Gotti Brothers Found Not Guilty

Rap moguls cleared of laundering drug money, label to resume business

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Irv "Gotti" Lorenzo, CEO of the Inc., and brother Christopher were found not guilty of using their label to launder $1 million in drug money -- which the government had alleged was brought in by convicted Queens crack dealer Kenneth "Supreme" McGriff -- in Brooklyn federal court on Friday. The Lorenzos' record label, previously known as Murder Inc., was also acquitted. On hand at the courtroom to show support were Jay-Z, Russell Simmons, Fat Joe, and label stars Ja Rule and Ashanti.

According to the charges -- the result of a three-year federal investigation involving the FBI, IRS, and New York and Baltimore city police -- the Inc. was part of a crack and heroin business run by McGriff. McGriff, a founder of the "Supreme Team" drug gang currently in prison on a gun charge, finished serving nine years for drug conspiracy in 1997. The Inc. was founded under the name Murder Inc. that same year. The Lorenzos' lawyer has stated that the Inc. is financed through cash from Island Def Jam.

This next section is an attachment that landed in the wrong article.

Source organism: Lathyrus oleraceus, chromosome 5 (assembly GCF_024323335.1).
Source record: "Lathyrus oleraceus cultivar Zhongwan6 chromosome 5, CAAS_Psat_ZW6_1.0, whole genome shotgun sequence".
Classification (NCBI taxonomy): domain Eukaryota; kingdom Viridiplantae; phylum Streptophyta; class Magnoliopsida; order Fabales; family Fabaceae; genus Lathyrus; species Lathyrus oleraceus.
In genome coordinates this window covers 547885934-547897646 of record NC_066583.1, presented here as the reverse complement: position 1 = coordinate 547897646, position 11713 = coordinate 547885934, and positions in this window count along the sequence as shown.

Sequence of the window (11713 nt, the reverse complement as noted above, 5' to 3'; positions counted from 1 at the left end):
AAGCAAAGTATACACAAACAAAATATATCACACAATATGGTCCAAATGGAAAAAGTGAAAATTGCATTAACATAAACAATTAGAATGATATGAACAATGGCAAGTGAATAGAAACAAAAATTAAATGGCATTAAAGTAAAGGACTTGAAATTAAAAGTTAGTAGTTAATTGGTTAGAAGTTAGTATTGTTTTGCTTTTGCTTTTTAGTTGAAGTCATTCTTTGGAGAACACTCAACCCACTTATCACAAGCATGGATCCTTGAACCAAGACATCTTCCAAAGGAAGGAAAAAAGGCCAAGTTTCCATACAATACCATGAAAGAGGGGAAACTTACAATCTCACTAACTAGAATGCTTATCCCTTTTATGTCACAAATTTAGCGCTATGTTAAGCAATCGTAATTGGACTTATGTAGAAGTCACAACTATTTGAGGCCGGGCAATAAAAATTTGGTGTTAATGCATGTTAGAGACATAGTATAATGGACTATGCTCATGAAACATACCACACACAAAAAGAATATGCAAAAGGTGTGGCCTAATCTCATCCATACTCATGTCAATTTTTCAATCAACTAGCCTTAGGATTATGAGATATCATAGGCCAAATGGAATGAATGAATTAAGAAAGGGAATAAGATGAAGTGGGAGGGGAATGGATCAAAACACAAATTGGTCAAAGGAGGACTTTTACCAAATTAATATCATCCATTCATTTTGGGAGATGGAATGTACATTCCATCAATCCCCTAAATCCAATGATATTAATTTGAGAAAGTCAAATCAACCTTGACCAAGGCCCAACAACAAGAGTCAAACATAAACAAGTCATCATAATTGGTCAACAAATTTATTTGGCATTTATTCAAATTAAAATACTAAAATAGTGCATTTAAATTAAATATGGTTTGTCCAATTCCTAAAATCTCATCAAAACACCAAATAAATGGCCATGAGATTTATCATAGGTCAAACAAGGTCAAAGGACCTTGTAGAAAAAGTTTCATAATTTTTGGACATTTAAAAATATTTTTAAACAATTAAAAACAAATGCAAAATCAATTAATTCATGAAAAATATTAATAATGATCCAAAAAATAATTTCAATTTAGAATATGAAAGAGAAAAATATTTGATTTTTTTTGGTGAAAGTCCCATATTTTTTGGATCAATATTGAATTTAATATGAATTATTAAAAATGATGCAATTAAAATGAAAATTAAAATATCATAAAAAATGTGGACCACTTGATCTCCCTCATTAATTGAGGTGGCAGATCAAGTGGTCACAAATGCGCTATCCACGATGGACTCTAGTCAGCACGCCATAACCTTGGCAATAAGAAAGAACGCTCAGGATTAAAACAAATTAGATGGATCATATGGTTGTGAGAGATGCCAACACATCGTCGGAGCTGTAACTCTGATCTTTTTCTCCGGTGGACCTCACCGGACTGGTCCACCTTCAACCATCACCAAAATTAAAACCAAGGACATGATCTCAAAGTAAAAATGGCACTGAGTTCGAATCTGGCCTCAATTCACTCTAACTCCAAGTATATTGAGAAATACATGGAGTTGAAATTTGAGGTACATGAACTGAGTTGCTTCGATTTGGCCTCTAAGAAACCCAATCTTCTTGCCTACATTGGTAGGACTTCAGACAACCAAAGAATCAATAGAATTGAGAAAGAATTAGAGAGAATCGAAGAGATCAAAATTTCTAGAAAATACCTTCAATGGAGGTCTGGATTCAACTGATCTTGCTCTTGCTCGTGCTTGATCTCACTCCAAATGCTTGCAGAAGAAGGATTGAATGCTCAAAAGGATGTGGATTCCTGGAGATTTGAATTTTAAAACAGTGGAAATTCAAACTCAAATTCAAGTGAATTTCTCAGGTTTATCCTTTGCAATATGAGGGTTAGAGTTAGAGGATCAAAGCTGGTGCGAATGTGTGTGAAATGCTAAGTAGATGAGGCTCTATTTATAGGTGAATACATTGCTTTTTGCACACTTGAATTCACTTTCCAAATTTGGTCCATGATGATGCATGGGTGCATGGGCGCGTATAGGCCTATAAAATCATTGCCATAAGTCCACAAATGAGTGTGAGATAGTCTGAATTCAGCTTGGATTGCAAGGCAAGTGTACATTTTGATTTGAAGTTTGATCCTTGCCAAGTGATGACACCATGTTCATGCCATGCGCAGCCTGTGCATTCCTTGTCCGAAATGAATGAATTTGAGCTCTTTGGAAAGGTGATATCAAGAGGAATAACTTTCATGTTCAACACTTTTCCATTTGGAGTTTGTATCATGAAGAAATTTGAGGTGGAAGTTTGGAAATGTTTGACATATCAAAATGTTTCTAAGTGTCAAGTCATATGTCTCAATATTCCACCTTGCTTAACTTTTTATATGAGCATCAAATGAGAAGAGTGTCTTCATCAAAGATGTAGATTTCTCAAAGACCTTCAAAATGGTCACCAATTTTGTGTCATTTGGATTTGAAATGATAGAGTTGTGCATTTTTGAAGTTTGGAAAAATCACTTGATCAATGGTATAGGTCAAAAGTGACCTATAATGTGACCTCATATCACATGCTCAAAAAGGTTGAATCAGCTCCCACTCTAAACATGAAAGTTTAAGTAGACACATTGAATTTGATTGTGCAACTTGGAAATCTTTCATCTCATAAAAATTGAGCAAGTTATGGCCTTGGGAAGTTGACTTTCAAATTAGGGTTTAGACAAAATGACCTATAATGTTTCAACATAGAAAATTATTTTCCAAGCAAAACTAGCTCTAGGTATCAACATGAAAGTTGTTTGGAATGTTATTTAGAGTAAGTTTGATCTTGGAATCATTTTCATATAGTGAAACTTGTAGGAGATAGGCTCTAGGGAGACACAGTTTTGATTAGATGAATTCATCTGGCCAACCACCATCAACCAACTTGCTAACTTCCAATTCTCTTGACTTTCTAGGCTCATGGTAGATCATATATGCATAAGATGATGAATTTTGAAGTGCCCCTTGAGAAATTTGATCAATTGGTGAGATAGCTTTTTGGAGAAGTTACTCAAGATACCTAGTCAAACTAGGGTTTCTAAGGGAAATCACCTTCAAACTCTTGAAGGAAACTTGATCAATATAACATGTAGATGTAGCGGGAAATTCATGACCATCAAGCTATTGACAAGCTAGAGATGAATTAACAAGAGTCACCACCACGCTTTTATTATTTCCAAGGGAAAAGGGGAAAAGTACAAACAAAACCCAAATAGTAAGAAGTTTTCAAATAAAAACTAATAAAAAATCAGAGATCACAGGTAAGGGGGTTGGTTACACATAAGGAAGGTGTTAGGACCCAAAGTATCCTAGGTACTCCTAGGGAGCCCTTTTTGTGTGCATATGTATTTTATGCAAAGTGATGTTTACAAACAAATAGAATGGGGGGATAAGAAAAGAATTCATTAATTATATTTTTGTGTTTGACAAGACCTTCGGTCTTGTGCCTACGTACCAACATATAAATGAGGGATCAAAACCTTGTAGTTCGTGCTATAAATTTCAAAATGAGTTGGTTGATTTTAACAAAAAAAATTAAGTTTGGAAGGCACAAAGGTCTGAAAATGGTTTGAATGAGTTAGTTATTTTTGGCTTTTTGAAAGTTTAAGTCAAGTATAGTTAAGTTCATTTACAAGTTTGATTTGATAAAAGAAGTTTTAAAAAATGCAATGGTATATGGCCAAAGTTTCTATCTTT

While the prosecution had argued that the brothers regularly accepted cash from McGriff and his associates, the defense denied the laundering charges, portraying the Inc.'s ties to McGriff as more informal. "It made sense to work with [McGriff] because he provided a certain street credibility," the Lorenzos' lawyer stated, according to reports. "He also provided a deterrence to shakedown artists and thugs."

One juror, who would not give his name, told reporters outside the courthouse that the jury had trouble finding the government's witnesses -- including a former Inc. intern, a self-professed pimp and a drug dealer -- credible.

The Gottis, meanwhile, were visibly thrilled, at one point embracing members of the jury. "I'm overjoyed," Irv Gotti stated outside the courthouse, with Ja Rule at his side. "In this case, the government had it 100 percent wrong. They went after me because of someone I know. I would never have worked this hard, from nothing to having millions of dollars, to jeopardize it with something stupid or illegal." If convicted, the Gottis faced up to twenty years in prison.

As for the future of the Inc., Gotti announced, "Me and my Inc. family, you're going to be hearing some music [from us]."